I find television very educating. Every time somebody turns on the set, I go into the other room and read a book. - Groucho Marx

Alice's Adventures in Cinemaland


by Sakunthala Panditharatne
March 8, 2014
How many adaptations are there of Alice’s Adventures in Wonderland? Three silent movies, three animated films, eleven live-action films, an anime, a Czech ballet, a musical, a TV series and a stop-motion animation -- and those are the well known ones! However, the stop-motion Alice (1998), directed by Czech filmmaker Jan Švankmajer, stands out from the rest. It’s the darkest, strangest, most self-aware interpretation of Alice, and maybe the one that gets closest to the spirit of Lewis Carroll’s story.

Nearly all interpretations of Alice treat it as children’s story -- well, except for the ones that are predominantly about drugs. The most recent, Tim Burton’s Alice in Wonderland (2010), dwells on the story’s Victorian setting and fairy-tale qualities. Disney’s Alice in Wonderland is the same; it’s about Alice’s fantastical adventure in a crazy world. Virtually every Alice film says the same thing: that it’s a fairy tale about childhood curiosity and imagination. After all, that’s what Lewis Carroll was writing about, right?

Here’s another view. Alice’s Adventures in Wonderland isn’t a kid’s book, it’s a thinly veiled mockery of 19th century mathematics. This was the era when maths was becoming weirder and more abstract, and was causing controversy amongst mathematicians. Lewis Carroll was one of these mathematicians, which sort of explains why Alice’s Adventures is so full of logical contradictions and jumbled calculations. When the Mad Hatter says "Why, you might just as well say that 'I see what I eat' is the same thing as 'I eat what I see'!"? he’s taking about non-commutativity, a counter-intuitive idea related to abstract forms of multiplication.  And the weird distortions of the "drink me" potion? That’s Lewis Carroll insulting the non-Euclidean geometry, which one angry mathematician called “offensive to the very nature of the line.”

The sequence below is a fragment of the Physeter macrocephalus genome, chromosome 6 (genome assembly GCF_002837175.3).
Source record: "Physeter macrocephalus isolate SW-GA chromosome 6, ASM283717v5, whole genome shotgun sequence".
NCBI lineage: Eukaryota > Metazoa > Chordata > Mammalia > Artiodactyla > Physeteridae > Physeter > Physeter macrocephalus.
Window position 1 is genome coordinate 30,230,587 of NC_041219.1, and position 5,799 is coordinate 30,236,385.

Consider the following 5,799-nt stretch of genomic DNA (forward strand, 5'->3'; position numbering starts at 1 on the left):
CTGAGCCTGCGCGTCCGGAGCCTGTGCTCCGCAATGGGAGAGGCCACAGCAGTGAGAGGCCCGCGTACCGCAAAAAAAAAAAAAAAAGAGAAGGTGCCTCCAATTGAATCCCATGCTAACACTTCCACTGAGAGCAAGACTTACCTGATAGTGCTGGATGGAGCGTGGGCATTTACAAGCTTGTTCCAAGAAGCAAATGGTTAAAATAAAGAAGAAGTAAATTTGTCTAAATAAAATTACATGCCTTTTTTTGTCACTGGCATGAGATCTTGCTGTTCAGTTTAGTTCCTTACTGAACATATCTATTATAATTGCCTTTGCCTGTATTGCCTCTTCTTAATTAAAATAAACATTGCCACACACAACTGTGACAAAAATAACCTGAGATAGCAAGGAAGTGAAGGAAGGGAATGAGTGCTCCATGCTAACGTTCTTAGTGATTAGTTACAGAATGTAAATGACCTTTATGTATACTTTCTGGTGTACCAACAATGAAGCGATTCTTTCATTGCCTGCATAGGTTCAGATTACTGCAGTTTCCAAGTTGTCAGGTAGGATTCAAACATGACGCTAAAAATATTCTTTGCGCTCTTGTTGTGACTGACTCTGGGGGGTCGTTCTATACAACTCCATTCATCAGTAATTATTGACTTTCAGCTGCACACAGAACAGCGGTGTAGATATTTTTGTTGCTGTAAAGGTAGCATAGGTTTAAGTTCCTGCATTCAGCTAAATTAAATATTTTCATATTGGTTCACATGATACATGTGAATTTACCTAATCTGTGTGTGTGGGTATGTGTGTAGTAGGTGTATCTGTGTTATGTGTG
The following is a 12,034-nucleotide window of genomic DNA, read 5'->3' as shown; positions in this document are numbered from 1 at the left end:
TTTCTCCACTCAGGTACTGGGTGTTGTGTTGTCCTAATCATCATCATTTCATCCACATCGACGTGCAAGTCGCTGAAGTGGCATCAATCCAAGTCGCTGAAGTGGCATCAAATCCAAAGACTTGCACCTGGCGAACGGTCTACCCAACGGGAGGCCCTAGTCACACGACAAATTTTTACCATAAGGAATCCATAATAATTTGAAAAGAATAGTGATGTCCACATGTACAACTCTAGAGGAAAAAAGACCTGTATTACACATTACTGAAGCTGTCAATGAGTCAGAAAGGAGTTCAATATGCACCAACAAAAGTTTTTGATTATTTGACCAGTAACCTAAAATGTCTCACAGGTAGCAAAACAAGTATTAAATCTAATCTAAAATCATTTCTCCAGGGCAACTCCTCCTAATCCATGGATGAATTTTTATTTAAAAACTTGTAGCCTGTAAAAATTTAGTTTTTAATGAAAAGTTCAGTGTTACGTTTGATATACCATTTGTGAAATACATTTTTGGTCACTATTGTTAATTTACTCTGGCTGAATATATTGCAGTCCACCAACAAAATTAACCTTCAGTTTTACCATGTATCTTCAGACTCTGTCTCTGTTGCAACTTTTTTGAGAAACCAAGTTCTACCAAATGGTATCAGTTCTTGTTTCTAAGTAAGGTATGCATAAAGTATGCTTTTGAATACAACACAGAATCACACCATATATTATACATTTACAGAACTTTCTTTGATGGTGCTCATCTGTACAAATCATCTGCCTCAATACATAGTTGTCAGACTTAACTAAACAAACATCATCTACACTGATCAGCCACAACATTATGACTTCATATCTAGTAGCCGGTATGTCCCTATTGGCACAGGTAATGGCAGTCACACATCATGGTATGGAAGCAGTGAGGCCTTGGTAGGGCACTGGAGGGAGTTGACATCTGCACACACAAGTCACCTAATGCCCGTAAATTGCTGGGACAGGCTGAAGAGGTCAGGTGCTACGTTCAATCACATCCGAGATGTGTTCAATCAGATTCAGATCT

Jan Švankmajer’s Alice turns to the camera and says “Alice thought to herself ‘Now you will see a film.’” Alice narrates for every other character and the camera sometimes cuts to her lips moving as she does. It’s an incredibly self-aware film, and not just because it was made at the peak of postmodernism’s popularity. Alice (1988) is subtitled “A World of Symbols That Have Come Alive”, and Jan Švankmajer uses the self-reference to remind us that the characters in his animation are just symbols and nothing more. The stop-motion sequences are full of creaky, malfunctioning machines. There’s no fairy-tale niceness in this adaptation, just the bizarre workings of a system of toys, which sort of resemble the new mathematical theories at which Lewis Carroll was having a good old laugh.

Jan Švankmajer was the first and only filmmaker to adapt Alice as a book about symbols and contradictions, rather than a quirky, slightly drug-addled fairy tale. His adaptation may be dark, but it stays far truer to the real Alice than any other. Put that in your pipe and smoke it.
Sakunthala Panditharatne is a maths student and pseudo-Bohemian loser. She spends maybe 80-90% of her time programming, writing and starting awesome projects, like her tumblr, theimaginaryhackathon.tumblr.com . The rest of the time she spends watching Malcolm in the Middle. She likes long, complicated novels and believes in the power of self-organization. Dave Eggers used to be her hero, but she’s kind of past that phase now.